Greeks Can’t Take Any More “Saving”
For the past two years, “saving” meant increasing number of the homeless and the hungry and the drug addicts. It meant that psychiatric patients were forced out from institutions that can no longer afford them. It meant that thousands of shop owners were forced to close their businesses and that the once proud pensioners like the 77-year old wait for the fruit and vegetable markets to close so they can dig in the leftovers and find food. And the worst has yet to come. After the elections, whichever parties come to power, Greece’s commitment to cutting 150,000 public-sector jobs by 2015 and further butcher wages and pensions means that Greeks are bound to suffer even more.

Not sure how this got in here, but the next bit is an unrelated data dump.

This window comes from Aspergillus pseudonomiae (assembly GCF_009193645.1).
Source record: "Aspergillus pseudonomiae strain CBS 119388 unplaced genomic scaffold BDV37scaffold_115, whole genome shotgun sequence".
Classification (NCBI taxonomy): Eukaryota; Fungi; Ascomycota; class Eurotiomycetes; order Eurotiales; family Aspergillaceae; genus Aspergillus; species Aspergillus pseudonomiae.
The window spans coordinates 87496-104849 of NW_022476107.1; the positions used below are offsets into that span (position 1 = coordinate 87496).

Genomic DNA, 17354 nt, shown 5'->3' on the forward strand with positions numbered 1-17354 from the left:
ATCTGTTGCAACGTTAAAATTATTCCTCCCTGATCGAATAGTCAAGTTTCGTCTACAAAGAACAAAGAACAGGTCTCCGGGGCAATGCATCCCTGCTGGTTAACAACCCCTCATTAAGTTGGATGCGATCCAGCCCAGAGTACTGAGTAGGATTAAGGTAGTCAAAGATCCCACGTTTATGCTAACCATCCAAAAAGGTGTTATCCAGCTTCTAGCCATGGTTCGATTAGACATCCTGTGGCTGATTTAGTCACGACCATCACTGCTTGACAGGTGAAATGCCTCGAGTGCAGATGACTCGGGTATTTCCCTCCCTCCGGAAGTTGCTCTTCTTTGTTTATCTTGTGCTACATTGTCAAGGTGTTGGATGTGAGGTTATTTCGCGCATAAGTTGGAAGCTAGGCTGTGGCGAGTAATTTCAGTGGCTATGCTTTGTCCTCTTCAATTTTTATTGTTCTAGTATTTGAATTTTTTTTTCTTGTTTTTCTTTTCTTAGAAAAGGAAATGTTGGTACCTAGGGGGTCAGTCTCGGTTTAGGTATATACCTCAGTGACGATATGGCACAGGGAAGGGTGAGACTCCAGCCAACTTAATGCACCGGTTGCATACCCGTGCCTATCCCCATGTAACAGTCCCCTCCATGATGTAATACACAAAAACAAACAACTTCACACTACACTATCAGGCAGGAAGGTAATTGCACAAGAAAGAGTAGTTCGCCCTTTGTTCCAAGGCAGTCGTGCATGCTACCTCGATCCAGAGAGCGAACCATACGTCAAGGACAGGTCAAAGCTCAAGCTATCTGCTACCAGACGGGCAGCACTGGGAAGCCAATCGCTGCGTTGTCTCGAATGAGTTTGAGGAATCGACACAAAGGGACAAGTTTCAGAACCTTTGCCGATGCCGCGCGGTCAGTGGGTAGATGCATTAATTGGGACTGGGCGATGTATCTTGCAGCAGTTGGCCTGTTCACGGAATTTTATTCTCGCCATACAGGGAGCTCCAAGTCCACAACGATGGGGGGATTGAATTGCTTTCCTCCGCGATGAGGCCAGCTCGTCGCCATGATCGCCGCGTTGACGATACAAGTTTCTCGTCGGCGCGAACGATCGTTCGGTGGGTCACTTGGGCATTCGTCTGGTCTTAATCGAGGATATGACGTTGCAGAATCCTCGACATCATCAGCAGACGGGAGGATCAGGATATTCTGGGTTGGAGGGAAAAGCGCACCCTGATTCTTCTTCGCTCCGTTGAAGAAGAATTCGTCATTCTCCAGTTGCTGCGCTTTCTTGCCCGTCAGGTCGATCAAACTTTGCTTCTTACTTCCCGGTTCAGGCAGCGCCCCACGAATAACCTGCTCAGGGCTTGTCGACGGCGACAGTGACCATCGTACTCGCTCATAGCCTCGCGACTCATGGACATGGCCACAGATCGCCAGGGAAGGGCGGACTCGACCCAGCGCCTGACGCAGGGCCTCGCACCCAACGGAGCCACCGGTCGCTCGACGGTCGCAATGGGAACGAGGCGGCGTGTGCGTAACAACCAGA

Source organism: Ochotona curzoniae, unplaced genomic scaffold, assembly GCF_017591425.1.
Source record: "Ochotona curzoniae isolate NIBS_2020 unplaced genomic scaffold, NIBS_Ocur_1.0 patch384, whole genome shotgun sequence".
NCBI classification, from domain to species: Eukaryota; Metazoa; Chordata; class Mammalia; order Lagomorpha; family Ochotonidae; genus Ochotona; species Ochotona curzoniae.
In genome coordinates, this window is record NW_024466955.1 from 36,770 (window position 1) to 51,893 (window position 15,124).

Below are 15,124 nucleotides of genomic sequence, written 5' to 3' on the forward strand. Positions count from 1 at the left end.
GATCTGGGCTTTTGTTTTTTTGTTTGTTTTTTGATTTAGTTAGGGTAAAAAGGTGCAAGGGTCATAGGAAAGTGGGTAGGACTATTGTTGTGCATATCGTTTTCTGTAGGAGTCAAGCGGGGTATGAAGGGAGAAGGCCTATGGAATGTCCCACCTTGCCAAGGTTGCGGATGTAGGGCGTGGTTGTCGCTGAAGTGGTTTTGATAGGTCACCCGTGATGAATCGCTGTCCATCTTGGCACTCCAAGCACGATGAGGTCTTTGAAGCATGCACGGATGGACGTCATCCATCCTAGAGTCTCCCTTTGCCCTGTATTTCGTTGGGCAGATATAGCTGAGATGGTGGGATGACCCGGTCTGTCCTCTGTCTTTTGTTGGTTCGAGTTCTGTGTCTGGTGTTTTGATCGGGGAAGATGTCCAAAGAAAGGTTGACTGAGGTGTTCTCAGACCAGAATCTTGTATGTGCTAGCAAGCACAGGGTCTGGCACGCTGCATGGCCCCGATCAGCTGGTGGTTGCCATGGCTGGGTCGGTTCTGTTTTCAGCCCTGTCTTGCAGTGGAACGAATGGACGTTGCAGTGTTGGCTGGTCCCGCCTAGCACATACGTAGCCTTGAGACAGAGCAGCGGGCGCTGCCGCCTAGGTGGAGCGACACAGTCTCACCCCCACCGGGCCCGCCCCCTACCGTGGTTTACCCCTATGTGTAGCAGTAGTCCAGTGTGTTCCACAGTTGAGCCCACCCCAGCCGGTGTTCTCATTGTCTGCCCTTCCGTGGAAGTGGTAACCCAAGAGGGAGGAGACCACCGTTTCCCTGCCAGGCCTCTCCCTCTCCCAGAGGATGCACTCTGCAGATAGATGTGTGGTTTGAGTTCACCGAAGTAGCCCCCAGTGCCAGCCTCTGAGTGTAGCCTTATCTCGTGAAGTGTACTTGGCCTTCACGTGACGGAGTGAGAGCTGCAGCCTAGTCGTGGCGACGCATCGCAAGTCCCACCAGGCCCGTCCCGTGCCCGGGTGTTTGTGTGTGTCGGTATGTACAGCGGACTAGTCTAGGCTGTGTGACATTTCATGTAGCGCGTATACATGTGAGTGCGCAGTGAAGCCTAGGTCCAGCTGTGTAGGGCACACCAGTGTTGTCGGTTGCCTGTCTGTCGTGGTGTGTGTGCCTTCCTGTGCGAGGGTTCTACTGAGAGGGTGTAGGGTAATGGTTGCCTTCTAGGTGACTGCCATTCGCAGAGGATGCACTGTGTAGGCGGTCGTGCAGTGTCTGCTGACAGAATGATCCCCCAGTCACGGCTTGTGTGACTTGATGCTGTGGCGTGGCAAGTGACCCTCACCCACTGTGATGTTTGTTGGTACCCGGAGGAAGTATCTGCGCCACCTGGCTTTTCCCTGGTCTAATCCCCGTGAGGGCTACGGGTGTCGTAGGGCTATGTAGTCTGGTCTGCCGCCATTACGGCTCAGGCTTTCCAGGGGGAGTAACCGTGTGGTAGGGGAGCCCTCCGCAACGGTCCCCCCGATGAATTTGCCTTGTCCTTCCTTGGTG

Greeks Have Lost Their Identity
Psychiatrists warn that Greeks who lose their jobs or are underpaid, are more likely to suffer from mental problems, or even die younger and their children are likely to do worse in school. “The life and personality of the contemporary Greek man are grounded on employment and financial status. It is not just about money. Making a living contributes to both identity and self-image formation and those who are unemployed or underpaidd face not only obvious practical issues, but an equally important ‘symbolic’ collapse,” says G. Bouras and L. Lykouras from the University of Athens, in a research study they conducted on the Greek crisis and its impact on mental health, published in Encephalos Journal.